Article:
Undoubtedly, Warren Buffett is one of the greatest investors of all time. It's impossible to argue with the returns of his Berkshire Hathaway -- a 19.8% average annual increase in book value that spans back to the LBJ administration. During this time, the S&P 500 averaged less than half that average annual return.
Buffett exemplifies a disciplined investing approach from which we can all take notes. Let's see what the Oracle of Omaha craves when combing through the stock universe, and how his top holdings fit these criteria.
Top stock holdings
Over the past several years, Buffett has invested substantially in the following companies. Berkshire Hathaway owns anywhere from 4.5% to 13% of the companies listed below.
Total Cash per Share
Long-Term Debt to Equity vs. Industry Average
||$57.57||$23.16||3.17 vs. 5.17||26.6%|
||$74.20||$6.99||0.43 vs. 0.62||26.7%|
International Business Machines
||$201.57||$10.73||1.14 vs. 0.62||73.7%|
||$38.35||$1.17||0.66 vs. 0.69||9.9%|
||$33.06||$31.47||0.97 vs. 1.69||11.9%|
Sources: Yahoo! Finance, The Motley Fool.
Buffett loves a simple business that doesn't require a Ph.D. to understand. Coca-Cola and Kraft operate straightforward businesses; they make sugary water and snacks. We consume their products on a daily basis, and we easily understand these businesses. Wells Fargo, not so much. But of the big bank stocks, Wells has daintily tiptoed into speculative waters in comparison to its cannonballing peers.
Company executives and CEOs who focus on allocating capital and rewarding shareholders are favorites of Buffett. Take Kraft CEO Irene Rosenfeld. She's been at the helm since 2006 and spent nearly three decades rising through the ranks at Kraft and its subsidiaries. Her performance metrics are in complete alignment with shareholders, and I think she runs the business conservatively.
Healthy balance sheet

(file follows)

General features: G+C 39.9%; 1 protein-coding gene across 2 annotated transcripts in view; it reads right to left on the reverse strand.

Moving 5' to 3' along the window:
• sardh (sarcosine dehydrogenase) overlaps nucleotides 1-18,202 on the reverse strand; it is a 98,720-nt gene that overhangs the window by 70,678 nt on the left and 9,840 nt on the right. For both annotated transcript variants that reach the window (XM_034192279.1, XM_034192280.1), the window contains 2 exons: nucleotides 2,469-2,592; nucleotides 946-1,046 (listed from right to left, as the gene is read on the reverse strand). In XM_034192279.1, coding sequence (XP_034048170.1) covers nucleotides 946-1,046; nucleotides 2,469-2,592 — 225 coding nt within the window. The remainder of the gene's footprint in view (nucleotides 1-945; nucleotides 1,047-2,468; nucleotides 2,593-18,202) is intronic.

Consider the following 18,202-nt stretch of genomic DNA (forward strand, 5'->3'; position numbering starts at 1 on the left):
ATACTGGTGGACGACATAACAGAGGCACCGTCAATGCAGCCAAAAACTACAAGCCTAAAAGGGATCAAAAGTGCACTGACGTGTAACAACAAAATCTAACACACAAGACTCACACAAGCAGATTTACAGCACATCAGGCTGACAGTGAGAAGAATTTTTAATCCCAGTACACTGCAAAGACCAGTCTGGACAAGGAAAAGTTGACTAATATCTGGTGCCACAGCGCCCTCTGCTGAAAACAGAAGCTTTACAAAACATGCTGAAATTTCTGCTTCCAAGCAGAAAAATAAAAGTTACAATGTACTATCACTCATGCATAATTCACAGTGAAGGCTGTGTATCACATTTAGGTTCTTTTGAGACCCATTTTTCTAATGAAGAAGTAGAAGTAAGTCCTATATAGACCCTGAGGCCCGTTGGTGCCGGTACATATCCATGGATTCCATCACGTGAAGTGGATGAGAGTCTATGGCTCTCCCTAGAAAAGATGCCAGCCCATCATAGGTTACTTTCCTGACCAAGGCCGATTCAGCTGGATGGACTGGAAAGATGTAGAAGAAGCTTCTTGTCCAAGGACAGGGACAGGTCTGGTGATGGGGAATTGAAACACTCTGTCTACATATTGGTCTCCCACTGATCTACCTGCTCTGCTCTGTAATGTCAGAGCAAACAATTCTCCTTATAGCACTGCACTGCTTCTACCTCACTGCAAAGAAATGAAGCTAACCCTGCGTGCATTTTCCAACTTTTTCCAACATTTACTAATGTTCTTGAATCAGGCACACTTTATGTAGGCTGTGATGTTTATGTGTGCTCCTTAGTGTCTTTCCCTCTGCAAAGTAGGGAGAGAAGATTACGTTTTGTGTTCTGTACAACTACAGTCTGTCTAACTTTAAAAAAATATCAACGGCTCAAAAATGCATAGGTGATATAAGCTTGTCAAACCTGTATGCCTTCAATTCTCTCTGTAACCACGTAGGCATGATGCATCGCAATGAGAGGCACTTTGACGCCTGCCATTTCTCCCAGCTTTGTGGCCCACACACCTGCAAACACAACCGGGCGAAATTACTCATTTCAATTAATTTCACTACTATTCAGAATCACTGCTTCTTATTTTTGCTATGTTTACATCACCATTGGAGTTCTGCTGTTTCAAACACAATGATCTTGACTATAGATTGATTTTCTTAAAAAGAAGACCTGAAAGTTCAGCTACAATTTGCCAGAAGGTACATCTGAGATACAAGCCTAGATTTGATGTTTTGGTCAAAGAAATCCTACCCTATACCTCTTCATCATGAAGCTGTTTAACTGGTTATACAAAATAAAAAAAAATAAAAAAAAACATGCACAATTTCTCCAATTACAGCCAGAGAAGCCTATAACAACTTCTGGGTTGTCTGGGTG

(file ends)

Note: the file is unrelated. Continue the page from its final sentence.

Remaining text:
Buffett likes lots of cash and little or no debt on the books. Companies not saddled with debt more easily make acquisitions or buy back shares.
I took a look at the total cash per share for each of the five companies. Wells Fargo has a ton of cash, as does American Express, although balance-sheet cash for financial companies plays a different role than cash at most companies. Not surprisingly, the more capital-intensive businesses and those that have made recent acquisitions using cash possess less of it. Those companies include Coca-Cola, IBM, and Kraft.
All of the companies except for IBM possess less long-term debt-to-equity than their respective industry peers, solidifying strong positions within their industries for making acquisitions, increasing dividend payouts, or buying back shares.
Solid returns on equity
Buffett looks for companies that produce stellar returns on their investments. Return on equity is the amount of net income returned as a percentage of shareholder equity; it's a measure of profitability. Nearly all five companies possess double-digit returns on equity. IBM posts a whopping 73%, while American Express and Coca-Cola each display very strong ROEs of nearly 27%.
Share repurchases at the right time
Buffett applauds a company that repurchases shares when its stock is "selling at a discount to its intrinsic business value." These companies not only identify but take advantage of when their stocks are trading cheap.
All five companies bought back shares in the fourth quarter of 2011. Most notably, Wells Fargo bought back about 26.5 million shares at an average price of $26.45; today the stock trades at $32.53, representing an 18% profit on what Wells paid.
Also, American Express bought back more than 7 million shares in the fourth quarter of 2011 at an average price per share of $49.64. The stock trades just under $57 today, giving the company a 13% return on its buybacks.
If these stocks entice Buffett, they're surely good enough for you and me to consider. But do some Foolish research of your own, and watch to see if these stocks continue to exemplify Warren-worthy criteria or if they stray from that path.